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The story of the birth of the modern Women’s Movement. The hour is framed by two important publications — The Feminine Mystique and Ms. Magazine — and by the women who authored them: Betty Friedan and Gloria Steinem. When Friedan’s book came out in 1963, millions of American women had become uneasy under the constraints of 1950s post-war culture, which confined them to the home or to low-paying, dead-end jobs. The Feminine Mystique was, in the words of one reviewer, “a brick through the rose colored picture window of the American suburban bungalow.” At the same time, another group of women — younger and more radical — were emerging from the anti-war and civil rights movements determined to achieve their own revolution in American society. By the time Steinem founded Ms. Magazine in the early 1970s, these two streams of women had converged to create the modern Women’s Movement. Pivotal moments range from the early legal challenges brought by flight attendants and a rural Georgia telephone operator to the protests at the Miss America pageant and the takeover of the offices of Ladies Home Journal. It is a story filled with the spirit, humor and courage of a revolutionary generation.
The Women’s Movement begins to break out of the campuses and urban centers where it originated to affect nearly every man, woman and child in America. In the early 1970s, feminism became a force that reshaped the relationships between men and women in the most fundamental ways. Divorce rates spiked as women chafed under their traditional roles but, where men could adapt, marriages became stronger than ever. With the widespread adoption of the contraceptive pill, women’s sexuality was freed from the constant worry over pregnancy. At the same time, the Movement targeted states’ restrictive abortion laws, culminating in the epochal Roe vs. Wade decision in 1973. Riding a wave of victories, the Movement aimed for the ultimate victory — passage of a constitutional amendment recognizing women’s equality. But, just as passage seemed assured, a conservative backlash led by Phyllis Schlafly doomed the Equal Rights Amendment (ERA) and put an end to the Movement’s unbroken string of victories. After 1980, the speeches and marches were largely over, but women continued to push for economic and social equality in America.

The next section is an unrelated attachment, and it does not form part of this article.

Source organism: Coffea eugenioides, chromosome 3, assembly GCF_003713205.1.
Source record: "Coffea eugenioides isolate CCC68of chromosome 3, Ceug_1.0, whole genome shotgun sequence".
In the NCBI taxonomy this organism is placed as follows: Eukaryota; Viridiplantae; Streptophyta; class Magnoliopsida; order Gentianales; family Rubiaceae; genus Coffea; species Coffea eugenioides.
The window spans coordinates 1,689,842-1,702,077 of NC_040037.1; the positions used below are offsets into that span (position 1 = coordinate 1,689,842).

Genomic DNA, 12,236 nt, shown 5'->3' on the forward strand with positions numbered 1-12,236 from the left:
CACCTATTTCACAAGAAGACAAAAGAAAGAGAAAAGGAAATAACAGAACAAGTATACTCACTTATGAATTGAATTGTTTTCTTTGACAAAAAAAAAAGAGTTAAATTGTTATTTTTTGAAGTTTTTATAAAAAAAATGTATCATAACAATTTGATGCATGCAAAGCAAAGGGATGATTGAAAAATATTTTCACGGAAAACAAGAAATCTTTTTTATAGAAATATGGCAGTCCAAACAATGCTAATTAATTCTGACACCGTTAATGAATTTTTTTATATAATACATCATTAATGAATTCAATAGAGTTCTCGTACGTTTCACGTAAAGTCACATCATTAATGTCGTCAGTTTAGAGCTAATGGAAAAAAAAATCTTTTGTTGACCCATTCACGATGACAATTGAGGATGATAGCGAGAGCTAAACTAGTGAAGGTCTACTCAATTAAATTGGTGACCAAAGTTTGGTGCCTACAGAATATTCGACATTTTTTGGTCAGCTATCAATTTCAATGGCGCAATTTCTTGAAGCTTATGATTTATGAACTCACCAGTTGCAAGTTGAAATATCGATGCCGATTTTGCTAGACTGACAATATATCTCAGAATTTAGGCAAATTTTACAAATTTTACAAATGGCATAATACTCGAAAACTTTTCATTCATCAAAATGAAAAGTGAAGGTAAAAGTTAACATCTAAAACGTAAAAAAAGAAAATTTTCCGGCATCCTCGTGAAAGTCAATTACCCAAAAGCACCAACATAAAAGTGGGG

A focused look at the workplace, where individual women crashed through the glass ceiling, and to the courts, where they waged a battle against the “hidden injuries” of battery, harassment and rape. Two women — in very different ways — asserted women’s control over their own bodies. When Anita Hill reluctantly stepped forward to accuse Supreme Court nominee Clarence Thomas of sexual harassment, she brought the issue out of the shadows. At the same time, pop superstar Madonna asserted a naked and aggressive sexuality, outside the control of men. However, even as the Movement achieved long-sought goals, a new generation of women were re-evaluating some of its most basic assumptions, especially the balance between work and family. By the 2000s, the movement was again under attack from conservatives seeking to rollback abortion and contraception laws, and by younger women fleeing the very word “feminism.” But the Movement is far from over, as new fronts in the struggle have opened up, especially overseas.
The Women's Movement begins to break out of the campuses and urban centers where it originated to affect nearly every man, woman and child in America.
A focused look at the workplace, where individual women crashed through the glass ceiling, and to the courts, where they waged a battle against the "hidden injuries" of battery, harassment and rape.
The story of the birth of the modern Women's Movement, filled with the spirit, humor and courage of a revolutionary generation.